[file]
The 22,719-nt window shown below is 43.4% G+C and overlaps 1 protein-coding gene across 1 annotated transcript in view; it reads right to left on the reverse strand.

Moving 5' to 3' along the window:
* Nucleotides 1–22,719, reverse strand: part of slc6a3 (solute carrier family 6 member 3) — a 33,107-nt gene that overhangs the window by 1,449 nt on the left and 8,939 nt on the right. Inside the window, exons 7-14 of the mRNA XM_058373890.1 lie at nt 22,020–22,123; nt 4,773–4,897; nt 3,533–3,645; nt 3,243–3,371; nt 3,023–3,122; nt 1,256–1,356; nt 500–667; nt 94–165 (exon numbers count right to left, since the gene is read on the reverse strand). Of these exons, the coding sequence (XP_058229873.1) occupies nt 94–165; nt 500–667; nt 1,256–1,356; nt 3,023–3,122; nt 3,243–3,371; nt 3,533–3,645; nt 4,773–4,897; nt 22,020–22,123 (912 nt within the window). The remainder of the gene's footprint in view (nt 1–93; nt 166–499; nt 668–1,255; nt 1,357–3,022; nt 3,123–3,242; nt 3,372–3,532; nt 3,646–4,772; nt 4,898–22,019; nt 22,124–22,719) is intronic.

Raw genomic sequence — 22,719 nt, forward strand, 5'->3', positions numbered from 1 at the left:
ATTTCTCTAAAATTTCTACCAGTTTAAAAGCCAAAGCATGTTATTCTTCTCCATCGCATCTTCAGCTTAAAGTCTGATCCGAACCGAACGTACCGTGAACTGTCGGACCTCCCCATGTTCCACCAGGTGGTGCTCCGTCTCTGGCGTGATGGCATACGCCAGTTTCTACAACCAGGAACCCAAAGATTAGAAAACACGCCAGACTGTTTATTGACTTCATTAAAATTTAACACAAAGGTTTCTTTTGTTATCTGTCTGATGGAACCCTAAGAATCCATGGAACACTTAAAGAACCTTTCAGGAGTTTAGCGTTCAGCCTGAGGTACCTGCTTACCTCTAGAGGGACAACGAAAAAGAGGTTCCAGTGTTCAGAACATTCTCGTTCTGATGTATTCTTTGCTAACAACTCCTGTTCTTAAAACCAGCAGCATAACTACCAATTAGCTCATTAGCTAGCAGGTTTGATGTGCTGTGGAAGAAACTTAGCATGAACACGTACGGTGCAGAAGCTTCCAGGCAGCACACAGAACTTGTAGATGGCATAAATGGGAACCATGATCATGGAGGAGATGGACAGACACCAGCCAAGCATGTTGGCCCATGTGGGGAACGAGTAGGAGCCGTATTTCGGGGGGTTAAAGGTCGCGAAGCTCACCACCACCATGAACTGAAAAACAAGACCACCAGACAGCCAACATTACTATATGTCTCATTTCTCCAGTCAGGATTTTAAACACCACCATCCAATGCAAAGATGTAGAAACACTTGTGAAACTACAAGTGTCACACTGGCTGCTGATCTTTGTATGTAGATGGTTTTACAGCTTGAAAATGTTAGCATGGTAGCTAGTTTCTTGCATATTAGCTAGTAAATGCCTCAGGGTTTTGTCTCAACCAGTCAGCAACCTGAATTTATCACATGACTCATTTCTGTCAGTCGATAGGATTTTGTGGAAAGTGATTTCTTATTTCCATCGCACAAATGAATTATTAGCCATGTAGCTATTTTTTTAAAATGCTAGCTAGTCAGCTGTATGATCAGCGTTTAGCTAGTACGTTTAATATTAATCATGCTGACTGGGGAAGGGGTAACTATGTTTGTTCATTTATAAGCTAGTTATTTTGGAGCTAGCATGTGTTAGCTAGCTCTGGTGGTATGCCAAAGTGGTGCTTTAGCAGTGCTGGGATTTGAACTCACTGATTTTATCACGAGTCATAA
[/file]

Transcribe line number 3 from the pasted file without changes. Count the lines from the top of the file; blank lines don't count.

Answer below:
* Nucleotides 1–22,719, reverse strand: part of slc6a3 (solute carrier family 6 member 3) — a 33,107-nt gene that overhangs the window by 1,449 nt on the left and 8,939 nt on the right. Inside the window, exons 7-14 of the mRNA XM_058373890.1 lie at nt 22,020–22,123; nt 4,773–4,897; nt 3,533–3,645; nt 3,243–3,371; nt 3,023–3,122; nt 1,256–1,356; nt 500–667; nt 94–165 (exon numbers count right to left, since the gene is read on the reverse strand). Of these exons, the coding sequence (XP_058229873.1) occupies nt 94–165; nt 500–667; nt 1,256–1,356; nt 3,023–3,122; nt 3,243–3,371; nt 3,533–3,645; nt 4,773–4,897; nt 22,020–22,123 (912 nt within the window). The remainder of the gene's footprint in view (nt 1–93; nt 166–499; nt 668–1,255; nt 1,357–3,022; nt 3,123–3,242; nt 3,372–3,532; nt 3,646–4,772; nt 4,898–22,019; nt 22,124–22,719) is intronic.